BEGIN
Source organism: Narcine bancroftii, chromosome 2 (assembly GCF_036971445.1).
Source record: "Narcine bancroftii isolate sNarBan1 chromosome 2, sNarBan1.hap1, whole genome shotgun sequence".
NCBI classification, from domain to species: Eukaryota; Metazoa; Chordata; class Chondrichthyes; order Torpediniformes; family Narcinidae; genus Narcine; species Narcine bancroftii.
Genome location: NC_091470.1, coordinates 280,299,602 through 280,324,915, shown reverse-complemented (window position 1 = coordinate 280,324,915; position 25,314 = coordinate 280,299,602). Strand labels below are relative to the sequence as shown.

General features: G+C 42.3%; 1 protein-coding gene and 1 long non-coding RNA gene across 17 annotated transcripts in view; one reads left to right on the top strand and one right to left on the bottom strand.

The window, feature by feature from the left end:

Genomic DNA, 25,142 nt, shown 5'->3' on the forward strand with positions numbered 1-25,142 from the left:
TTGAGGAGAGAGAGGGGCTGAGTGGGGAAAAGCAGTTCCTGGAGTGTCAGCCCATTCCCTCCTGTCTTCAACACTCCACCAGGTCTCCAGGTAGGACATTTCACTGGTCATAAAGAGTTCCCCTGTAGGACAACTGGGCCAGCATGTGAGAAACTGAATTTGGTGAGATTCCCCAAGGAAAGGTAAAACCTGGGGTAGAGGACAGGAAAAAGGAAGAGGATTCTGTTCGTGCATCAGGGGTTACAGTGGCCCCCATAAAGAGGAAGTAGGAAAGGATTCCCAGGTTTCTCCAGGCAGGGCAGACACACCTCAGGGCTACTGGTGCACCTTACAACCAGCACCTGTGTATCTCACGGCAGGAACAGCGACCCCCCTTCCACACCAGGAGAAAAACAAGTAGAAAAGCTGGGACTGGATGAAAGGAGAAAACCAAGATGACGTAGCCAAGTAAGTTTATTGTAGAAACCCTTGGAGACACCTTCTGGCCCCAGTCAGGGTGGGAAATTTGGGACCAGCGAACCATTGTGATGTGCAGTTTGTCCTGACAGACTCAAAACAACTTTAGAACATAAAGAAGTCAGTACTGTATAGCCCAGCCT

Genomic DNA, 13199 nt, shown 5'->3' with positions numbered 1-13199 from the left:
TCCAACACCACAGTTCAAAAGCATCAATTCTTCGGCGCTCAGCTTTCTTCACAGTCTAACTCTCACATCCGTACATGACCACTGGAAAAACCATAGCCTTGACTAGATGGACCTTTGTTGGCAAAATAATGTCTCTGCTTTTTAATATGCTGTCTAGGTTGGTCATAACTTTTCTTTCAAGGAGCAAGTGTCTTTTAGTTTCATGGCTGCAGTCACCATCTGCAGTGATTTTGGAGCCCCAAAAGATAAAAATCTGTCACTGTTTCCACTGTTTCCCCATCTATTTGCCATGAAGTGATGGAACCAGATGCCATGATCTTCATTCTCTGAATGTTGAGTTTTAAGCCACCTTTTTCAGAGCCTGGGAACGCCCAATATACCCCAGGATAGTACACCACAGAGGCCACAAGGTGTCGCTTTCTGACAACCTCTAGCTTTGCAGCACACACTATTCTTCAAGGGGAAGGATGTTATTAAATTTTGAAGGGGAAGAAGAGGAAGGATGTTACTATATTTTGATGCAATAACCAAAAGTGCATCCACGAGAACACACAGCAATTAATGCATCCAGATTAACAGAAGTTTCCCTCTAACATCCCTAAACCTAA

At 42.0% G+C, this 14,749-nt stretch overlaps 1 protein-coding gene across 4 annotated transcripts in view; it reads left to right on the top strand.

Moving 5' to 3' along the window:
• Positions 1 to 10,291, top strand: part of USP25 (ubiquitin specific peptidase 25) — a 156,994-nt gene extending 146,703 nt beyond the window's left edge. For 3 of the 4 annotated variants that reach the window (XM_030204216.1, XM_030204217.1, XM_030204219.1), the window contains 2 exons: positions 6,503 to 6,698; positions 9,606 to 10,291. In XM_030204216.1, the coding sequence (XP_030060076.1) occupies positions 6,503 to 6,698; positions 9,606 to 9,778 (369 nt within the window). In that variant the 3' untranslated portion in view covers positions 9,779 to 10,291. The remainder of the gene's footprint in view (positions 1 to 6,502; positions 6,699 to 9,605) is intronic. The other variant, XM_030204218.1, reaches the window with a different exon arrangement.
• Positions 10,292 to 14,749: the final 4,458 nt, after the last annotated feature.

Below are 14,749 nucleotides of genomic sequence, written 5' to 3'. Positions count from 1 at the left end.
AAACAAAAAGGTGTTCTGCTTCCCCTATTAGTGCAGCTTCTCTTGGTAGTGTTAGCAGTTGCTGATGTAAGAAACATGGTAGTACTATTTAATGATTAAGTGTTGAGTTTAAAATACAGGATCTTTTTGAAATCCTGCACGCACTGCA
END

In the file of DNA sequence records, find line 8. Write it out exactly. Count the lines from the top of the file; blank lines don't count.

TTGAGGAGAGAGAGGGGCTGAGTGGGGAAAAGCAGTTCCTGGAGTGTCAGCCCATTCCCTCCTGTCTTCAACACTCCACCAGGTCTCCAGGTAGGACATTTCACTGGTCATAAAGAGTTCCCCTGTAGGACAACTGGGCCAGCATGTGAGAAACTGAATTTGGTGAGATTCCCCAAGGAAAGGTAAAACCTGGGGTAGAGGACAGGAAAAAGGAAGAGGATTCTGTTCGTGCATCAGGGGTTACAGTGGCCCCCATAAAGAGGAAGTAGGAAAGGATTCCCAGGTTTCTCCAGGCAGGGCAGACACACCTCAGGGCTACTGGTGCACCTTACAACCAGCACCTGTGTATCTCACGGCAGGAACAGCGACCCCCCTTCCACACCAGGAGAAAAACAAGTAGAAAAGCTGGGACTGGATGAAAGGAGAAAACCAAGATGACGTAGCCAAGTAAGTTTATTGTAGAAACCCTTGGAGACACCTTCTGGCCCCAGTCAGGGTGGGAAATTTGGGACCAGCGAACCATTGTGATGTGCAGTTTGTCCTGACAGACTCAAAACAACTTTAGAACATAAAGAAGTCAGTACTGTATAGCCCAGCCT